There are old threads about this – eg, Beeminding Browser Tabs? – but they’re so old that I’m going to start over and describe what I currently do. (Also someone asked me and I told them and then I felt silly not having it here in the forum.)
I feel weird about how annoyingly fine-printy and/or loosey-goosey it is but, well, here it is:
- Install this dirt simple Chrome extension that does nothing but show how many total tabs you have open: Chrome Tab Counter - Chrome Web Store
It puts the number in red next to the address bar like this:
I have a manual, do-more “tabdeath” goal – bmndr.co/d/tabdeath – for which I can enter a +1 by making my total number of tabs (as shown by the browser extension) be one less than previously. In the Beeminder datapoint comment I record the current number of tabs so I always know what the previous tab count was.
But also I can get a +1 even without making the total go down if (a) I get rid of some specific ugh-y tab that I name in the datapoint comment, or (b) I get down to my ideal minimal number of tabs.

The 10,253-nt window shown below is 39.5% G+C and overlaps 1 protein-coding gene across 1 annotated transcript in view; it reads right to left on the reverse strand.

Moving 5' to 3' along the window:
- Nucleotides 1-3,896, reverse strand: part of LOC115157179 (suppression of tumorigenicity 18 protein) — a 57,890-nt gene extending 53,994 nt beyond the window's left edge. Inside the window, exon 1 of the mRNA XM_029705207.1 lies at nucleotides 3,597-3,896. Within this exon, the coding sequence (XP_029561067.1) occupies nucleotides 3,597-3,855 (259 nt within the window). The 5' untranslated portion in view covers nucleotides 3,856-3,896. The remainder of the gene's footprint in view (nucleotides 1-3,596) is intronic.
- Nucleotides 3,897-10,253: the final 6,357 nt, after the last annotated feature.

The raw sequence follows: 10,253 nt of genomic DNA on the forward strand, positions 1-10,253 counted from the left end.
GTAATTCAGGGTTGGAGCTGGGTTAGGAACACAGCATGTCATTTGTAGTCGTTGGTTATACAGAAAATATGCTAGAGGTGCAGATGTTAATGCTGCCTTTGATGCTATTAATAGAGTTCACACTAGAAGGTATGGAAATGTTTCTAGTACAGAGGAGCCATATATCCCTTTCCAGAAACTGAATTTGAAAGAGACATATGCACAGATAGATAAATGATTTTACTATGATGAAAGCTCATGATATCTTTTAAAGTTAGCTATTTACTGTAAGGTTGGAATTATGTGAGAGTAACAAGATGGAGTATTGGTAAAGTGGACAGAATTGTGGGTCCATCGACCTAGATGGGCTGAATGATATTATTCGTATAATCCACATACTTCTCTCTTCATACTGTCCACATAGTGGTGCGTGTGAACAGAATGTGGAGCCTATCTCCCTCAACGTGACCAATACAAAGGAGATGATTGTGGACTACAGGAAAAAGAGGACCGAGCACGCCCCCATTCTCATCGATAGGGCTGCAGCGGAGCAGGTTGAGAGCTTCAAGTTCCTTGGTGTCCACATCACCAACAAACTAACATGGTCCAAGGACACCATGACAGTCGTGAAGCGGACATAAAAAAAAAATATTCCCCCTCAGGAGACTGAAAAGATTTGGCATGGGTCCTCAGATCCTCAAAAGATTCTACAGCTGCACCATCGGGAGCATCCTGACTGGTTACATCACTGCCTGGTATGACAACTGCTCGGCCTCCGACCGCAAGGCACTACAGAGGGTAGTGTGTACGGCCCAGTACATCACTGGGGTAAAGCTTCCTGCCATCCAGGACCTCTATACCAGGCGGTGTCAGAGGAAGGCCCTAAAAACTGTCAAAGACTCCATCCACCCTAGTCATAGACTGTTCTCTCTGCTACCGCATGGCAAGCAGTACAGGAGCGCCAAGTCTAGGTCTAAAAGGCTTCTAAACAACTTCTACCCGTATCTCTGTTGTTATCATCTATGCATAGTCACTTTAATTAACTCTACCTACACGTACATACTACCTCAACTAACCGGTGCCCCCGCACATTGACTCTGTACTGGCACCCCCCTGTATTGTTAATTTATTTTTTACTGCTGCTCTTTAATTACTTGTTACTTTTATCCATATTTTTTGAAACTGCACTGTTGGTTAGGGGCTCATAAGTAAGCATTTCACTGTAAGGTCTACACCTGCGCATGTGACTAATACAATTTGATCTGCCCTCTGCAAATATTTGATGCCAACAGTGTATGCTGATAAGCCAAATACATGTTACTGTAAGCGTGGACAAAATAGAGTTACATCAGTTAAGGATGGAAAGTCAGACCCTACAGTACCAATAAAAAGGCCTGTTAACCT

So it doesn’t have a ton of teeth relative to most Beeminder goals but it gets me to flip through pointlessly open tabs once a day closing things. So that’s a pretty big win, not letting things just build indefinitely.
Typical data looks like this:
Same here! But with the Firefox extension Tab Counter.
For now I use manual inboxer goals, since I had multiple profiles, with each approaching/reaching 1000 tabs. It’s easiest just to enter the total number of tabs. The slope goes inexorably down. On every eep day I need to be at a certain number of tabs. But, since it’s a manual goal, if I’ve opened a lot of tabs in the mean time, it’s possible that Beeminder tells me I need 1 open tab less and that I need to archive say 100 tabs to reach that goal.
On the enthusiastic recommendation of the forum, I’ve started to use Pocket. It’s a valuable asset, since a certain class of open tabs can be easily sent to Pocket, to go into another queue to be Beeminded at a later date.
Once I reach a total of sub-100 over all profiles and devices combined, I may give a tabdeath-goal a try. I like the simplicity,